OFER MILITARY BASE, West Bank (AP) — An Israeli military judge ruled Thursday that jailed Palestinian legislator Khalida Jarrar, a well-known West Bank firebrand, should be released on bail, but ordered her held for at least three more days pending a possible appeal.
Jarrar, 52, has been a vocal campaigner for pursuing war crimes charges against Israel at the International Criminal Court, where Palestinian membership went into effect April 1.
Jarrar was arrested from her West Bank home on April 2, in what her husband said was a pre-dawn raid by dozens of masked Israeli soldiers who climbed over courtyard walls and broke down the door.
She has been charged with inciting to violence and with membership in the Popular Front for the Liberation of Palestine, a small leftist PLO faction banned by Israel.
Jarrar, a mother of two daughters pursuing advanced degrees in Canada, shuffled in leg shackles into the makeshift courtroom on the Ofer military base Thursday. She told reporters that her detention is meant to silence her, but that "we will continue our struggle until we end this occupation."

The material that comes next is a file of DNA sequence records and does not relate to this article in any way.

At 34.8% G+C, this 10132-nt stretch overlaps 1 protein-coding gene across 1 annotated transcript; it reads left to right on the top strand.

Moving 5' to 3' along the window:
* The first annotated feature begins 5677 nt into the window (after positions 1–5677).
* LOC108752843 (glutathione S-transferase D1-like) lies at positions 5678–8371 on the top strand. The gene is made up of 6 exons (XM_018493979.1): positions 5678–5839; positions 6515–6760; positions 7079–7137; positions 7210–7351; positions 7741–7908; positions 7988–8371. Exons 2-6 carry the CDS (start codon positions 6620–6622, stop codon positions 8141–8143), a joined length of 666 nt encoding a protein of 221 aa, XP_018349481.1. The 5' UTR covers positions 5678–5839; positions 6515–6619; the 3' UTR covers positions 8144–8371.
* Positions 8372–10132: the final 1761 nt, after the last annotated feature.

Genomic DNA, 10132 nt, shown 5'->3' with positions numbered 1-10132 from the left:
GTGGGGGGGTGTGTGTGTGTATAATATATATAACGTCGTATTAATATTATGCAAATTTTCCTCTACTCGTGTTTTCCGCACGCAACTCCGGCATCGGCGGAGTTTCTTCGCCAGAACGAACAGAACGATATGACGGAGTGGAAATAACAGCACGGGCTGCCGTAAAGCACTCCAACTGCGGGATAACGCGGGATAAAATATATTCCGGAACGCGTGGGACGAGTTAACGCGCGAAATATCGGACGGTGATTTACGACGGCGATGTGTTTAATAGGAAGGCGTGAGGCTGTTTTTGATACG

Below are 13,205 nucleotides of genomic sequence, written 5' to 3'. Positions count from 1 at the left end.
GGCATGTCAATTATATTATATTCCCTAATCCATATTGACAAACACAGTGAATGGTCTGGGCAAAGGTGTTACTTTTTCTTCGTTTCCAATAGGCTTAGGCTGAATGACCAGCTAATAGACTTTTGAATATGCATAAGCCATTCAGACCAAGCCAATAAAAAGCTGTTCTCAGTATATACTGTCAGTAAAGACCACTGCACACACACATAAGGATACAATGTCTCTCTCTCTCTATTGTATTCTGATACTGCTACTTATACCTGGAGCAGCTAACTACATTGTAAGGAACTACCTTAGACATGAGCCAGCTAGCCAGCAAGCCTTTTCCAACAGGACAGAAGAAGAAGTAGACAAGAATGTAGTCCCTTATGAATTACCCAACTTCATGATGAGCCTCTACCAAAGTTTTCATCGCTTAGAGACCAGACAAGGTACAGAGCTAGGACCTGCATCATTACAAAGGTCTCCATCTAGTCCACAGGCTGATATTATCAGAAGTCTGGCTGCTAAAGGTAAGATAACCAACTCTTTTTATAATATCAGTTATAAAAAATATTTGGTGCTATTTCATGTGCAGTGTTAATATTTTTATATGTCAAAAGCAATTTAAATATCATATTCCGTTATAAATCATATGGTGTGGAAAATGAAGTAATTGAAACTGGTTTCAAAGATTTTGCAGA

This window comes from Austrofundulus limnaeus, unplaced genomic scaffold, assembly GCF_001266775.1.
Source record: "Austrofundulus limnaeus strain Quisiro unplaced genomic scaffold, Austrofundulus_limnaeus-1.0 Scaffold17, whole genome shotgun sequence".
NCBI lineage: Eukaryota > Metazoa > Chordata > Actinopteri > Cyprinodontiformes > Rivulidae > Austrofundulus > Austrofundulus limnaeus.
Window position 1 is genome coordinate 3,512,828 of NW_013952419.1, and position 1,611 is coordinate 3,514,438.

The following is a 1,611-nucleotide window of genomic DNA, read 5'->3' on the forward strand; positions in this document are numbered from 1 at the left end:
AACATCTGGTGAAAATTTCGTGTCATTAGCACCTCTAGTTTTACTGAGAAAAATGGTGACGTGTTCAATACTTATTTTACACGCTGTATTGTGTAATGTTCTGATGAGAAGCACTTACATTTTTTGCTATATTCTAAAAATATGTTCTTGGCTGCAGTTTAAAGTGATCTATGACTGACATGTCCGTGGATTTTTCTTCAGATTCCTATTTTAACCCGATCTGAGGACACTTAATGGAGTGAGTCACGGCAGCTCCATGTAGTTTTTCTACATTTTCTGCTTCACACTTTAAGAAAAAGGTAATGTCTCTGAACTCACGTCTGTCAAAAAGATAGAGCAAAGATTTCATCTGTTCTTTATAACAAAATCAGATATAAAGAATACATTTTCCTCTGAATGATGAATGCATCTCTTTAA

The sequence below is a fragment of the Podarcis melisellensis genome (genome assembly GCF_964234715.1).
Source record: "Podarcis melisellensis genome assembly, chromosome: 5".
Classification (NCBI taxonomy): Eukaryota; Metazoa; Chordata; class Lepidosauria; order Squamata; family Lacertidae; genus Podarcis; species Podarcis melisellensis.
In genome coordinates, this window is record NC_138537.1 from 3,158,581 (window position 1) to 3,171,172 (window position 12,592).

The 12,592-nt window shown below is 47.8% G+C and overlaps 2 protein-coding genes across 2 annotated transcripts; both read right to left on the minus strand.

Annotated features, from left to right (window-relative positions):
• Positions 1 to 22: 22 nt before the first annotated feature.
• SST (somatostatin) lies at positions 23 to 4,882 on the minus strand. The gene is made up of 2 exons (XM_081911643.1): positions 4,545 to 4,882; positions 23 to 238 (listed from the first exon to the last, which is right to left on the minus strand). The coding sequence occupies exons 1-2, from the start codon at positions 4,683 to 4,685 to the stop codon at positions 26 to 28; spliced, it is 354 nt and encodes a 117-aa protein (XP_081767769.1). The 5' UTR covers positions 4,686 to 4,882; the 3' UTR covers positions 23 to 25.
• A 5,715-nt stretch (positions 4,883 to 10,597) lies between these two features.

Her case has drawn widespread attention, in part because of the timing of the arrest. Defense lawyer Mahmoud Hassan said the charges stem from speeches and public appearances going back two and three years, raising questions about why she is being prosecuted now.
"It's clear this is a political trial," he said. In her three decades of activism, Jarrar was only held once before by Israel, for a month in 1989, her husband said.
Jarrar is the only woman among 16 Palestinian legislators currently held by Israel, including 13 from the Islamic militant group Hamas, uprising leader Marwan Barghouti from the mainstream Fatah movement and PFLP chief Ahmed Saadat, imprisoned for his role in the killing of an Israeli Cabinet minister a decade ago.
The military judge, Maj. Haim Belilty, read the charges Thursday, saying Jarrar participated in marches in which she incited to violence and encouraged the kidnapping of Israeli soldiers.
Belilty said she should be freed on 20,000 shekels ($5,000) bail, but gave the prosecutor three days for a possible appeal.